Finally, if I can help it I don’t end a writing session at the end of a scene or chapter. It’s so much easier to pick up again in the midst of something ongoing that it is to begin a new session and a new section at the same time.
As for Colson Whitehead I particularly like his rule #8, which seems to be the heart of the matter. And finally finally: writer’s block. My rule for that is, have it all you want, just write your pages today anyway, because how you feel about it isn’t the point; doing it is.
Lea: I’m loving what everyone’s said! Yes; “said.” I’m one of those who rarely uses another verb. But, yes, they’re out there for the picking, so there shouldn’t be a rule saying you should NEVER use them! That’s one of my problems with rules. I want to break them. I do like the classic “show; not tell.” But sometimes you HAVE to tell. Better, of course, if your character does the telling, but still, it is telling.
I agree with Sarah — there really is no such thing as writers’ block. You have to write anyway. But there are days when words come VERY slowly. On those days my mind is sort of like a clogged faucet, dripping the occasional splatter of thoughts I’ll have to clean up later. But sometimes I have to get the clogs out to be able to get the brain running clearly again. Painful, but true.
As to “write what you know …” I started doing that, and I think it’s a good place to start. But I also believe in “writing what you’d like to know,” because if you’re interesting in finding something out, you can go to a new place — geographically, historically, emotionally — and you can take your reader there, too. Learning something new can awaken a new way of thinking about a subject that’s good for both the writer and the subject. Broadening horizons can be exhausting, but also very exciting. (I don’t recommend writing about something you haven’t done your homework about. That’s just wasting both the writer’s and reader’s time.)
A couple of my personal rules? Rewrite the previous day’s work before beginning each day’s new work. (It helps me get started.) Ban the passive voice. Kill the phrases “there is” and “there are.” Be aware of personal crutch words. (One of mine is “just.” It pops up an amazing number of times in my manuscripts. I run “search and destroy” missions on it periodically when I’m editing.) Don’t have two characters whose names begin with the same first letter. Read everything out loud, to make sure it flows.
Kate: Great conversation, which is one reason I enjoy being a part of this group. I’m in the “nothing but said” group, and I also break that rule. I’m the avoid adverbs group, and sometimes I use them. I also occasionally exceed the speed limit. I think it’s important to know the rules so they’re broken with deliberation.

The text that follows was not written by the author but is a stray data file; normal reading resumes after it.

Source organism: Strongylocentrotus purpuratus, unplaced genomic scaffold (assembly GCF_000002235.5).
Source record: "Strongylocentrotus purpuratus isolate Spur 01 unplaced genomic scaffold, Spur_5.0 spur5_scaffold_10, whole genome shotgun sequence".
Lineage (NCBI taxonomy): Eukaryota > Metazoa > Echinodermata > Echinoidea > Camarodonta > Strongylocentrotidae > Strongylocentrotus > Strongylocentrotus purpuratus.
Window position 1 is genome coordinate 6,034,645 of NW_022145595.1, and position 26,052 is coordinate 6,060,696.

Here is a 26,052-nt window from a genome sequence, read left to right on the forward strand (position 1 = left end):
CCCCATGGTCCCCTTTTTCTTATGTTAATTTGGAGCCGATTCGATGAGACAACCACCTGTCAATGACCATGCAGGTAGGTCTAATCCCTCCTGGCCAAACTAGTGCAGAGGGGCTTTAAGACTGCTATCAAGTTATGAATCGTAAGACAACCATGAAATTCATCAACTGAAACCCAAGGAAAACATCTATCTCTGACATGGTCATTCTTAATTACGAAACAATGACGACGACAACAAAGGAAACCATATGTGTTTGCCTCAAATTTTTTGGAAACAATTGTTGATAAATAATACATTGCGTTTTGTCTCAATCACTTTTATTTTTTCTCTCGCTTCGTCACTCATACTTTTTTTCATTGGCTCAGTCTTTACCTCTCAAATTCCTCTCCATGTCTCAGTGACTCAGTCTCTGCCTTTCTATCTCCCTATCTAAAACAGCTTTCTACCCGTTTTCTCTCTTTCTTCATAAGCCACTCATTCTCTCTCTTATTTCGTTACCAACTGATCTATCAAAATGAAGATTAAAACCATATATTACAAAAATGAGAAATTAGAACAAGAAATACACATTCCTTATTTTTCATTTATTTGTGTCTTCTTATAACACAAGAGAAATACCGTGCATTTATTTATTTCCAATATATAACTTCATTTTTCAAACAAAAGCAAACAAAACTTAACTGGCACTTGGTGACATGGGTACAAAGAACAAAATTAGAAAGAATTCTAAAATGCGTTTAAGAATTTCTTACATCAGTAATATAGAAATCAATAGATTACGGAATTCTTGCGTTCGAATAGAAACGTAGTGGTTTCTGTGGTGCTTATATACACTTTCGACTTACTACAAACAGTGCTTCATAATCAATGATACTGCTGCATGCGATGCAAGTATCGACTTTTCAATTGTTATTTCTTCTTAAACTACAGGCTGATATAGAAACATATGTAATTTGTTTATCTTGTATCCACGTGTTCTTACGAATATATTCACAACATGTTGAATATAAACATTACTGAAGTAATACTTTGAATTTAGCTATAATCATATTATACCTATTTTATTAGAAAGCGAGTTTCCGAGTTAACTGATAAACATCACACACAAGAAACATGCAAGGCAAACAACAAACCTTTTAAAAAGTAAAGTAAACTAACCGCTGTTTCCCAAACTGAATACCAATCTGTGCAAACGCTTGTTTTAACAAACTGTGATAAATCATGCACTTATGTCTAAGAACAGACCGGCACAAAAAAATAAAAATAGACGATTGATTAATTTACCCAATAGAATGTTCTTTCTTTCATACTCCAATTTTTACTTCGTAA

I’m seriously hoping Kaitlyn is right about trusting where the story should go, because my current book is taking some amazing swerves.
Like Lea, I usually begin a day’s writing session by editing what I wrote the day before. I think of that as the introduction to the day’s writing. It puts me in the groove, it reminds me of where my characters are and what is happening with them. It makes the new writing flow.
And yes. Writer’s block. I absolutely agree that however blocked or uncreative we feel, we still go to work. I just mutter: Surgeon’s block? Mechanic’s block? EMT block? Oh yeah. This is our work as well as our passion, and we have to get it done whether it’s easy and ecstatic or like dragging ourselves naked over gravel and hot tar.
I would add the following. It works well for me, particularly for short stories and has the added benefit of intriguing Bernard Hagrid Dumbledore (our dog) while freaking out the kids who walk past the house on their way to the illegal swimming hole behind the cemetery across the street. Read stuff aloud. If it stumbles off the tongue, chances are it will do so in a reader’s mind.
So true. I’m working up my courage to record myself reading, and see what that tells me, especially now that I’m addicted to audio books.
I personally agree with “There is rarely a place for semi-colons in fiction.” However I was told by one teacher that my books would glean students more AR points if I used more semi-colons. Apparently the more words you can cram into a sentence and the more syllables there are in those words, the more AR points students get for reading your books. Therefore, I assume James Patterson’s murder mysteries would be ranked at second grade level, despite the adult content.
Surprise and delight are my words to write by—my daily goal. And count me on the adverb team. A judiciously deployed adverb can make a sentence sing. It can surprise and delight. Nice blog, guys!
Love this. I will tape the words “Surprise” and “Delight” to my credenza as I edit my new mystery.
I dislike semi-colons, too But I love me my em-dashes.
Me, too, Nancy!
Although as we’re editing stories for the next Level Best anthology, I do find myself thinking, “Writers, it’s okay to at least occasionally end a sentence with a period.”
I’ll admit I do use semi-colons. Thank you, Lois — now I can justify them! More AR points! (I never trusted those AR points anyway, but might as well use them for something!) I suspect I’ll continue using semi-colons anyway ….
This is an excellent post! I’m recommending it to all my best writer friends! Thelma Straw in Manhattan
We’re delighted to share, Thelma, and so glad you enjoyed it.
You must leave Manhattan and come to Maine sometime, though.
Enjoyed reading everyone’s views. I have only one rule: know the rules, then discard at will, writing the way it sounds best.
I’m with the adverb group and those who use verbs other than ‘said’. I think of writing as painting a picture with words. Imagine if painters were told to use only royal, navy, and sky blue, but not turquoise or aquamarine or any other shade of blue. Imagine if they could use red, but not scarlet, auburn, carrot red or any other shade of red. Do we really want to limit the pictures we describe by forbidding descriptive words that clarify the picture for the reader?
Of course, words must be used judiciously and must not exaggerate or overpower the scene. But words should be used to communicate feelings, backgrounds, actions. If the only verb for speaking you can use is ‘said’, what does this communicate to the reader when you write, “Get the hell out of my life,” he said. What kind of emotion does that describe?
I’m basically anti-rules. I think, for the most part, they are limiting and are used by people with less imagination who seek the un-findable: a formula for good writing that can ensure that everything they write will be perfect. No such perfection exists. There are always places and times to change or break these so-called ‘rules’. And imagination and descriptive words can bring joy, horror, shame, boredom, and laughter to many a text.